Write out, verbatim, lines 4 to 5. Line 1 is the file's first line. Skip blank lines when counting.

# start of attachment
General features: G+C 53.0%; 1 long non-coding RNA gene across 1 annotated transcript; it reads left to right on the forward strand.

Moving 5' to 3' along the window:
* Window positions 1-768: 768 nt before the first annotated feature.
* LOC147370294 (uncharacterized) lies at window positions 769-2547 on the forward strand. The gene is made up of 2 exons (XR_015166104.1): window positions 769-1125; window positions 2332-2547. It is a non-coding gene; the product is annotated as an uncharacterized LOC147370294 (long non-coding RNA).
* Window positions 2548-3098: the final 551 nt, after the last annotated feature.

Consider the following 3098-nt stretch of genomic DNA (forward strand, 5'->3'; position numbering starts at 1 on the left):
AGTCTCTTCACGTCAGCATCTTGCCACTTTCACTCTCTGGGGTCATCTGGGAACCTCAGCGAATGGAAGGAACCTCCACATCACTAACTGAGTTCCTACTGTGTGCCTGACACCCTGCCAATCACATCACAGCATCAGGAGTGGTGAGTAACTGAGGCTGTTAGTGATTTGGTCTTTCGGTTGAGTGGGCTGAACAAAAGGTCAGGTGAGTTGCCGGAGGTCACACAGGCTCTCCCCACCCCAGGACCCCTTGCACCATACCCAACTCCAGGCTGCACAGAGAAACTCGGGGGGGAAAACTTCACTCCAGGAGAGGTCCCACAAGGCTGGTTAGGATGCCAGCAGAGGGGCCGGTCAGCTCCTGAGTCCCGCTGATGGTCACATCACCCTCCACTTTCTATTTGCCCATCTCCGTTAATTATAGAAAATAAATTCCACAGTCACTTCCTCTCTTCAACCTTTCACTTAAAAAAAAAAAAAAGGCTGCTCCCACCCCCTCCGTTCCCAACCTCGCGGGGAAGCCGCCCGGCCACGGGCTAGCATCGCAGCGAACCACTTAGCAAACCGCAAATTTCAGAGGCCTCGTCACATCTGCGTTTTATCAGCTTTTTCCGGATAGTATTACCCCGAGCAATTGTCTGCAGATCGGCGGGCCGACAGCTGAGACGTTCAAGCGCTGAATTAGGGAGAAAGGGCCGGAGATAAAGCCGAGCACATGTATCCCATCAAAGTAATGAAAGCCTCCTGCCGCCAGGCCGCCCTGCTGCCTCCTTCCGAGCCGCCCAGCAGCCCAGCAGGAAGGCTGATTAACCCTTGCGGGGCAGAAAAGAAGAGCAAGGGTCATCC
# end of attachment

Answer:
* LOC147370294 (uncharacterized) lies at window positions 769-2547 on the forward strand. The gene is made up of 2 exons (XR_015166104.1): window positions 769-1125; window positions 2332-2547. It is a non-coding gene; the product is annotated as an uncharacterized LOC147370294 (long non-coding RNA).
* Window positions 2548-3098: the final 551 nt, after the last annotated feature.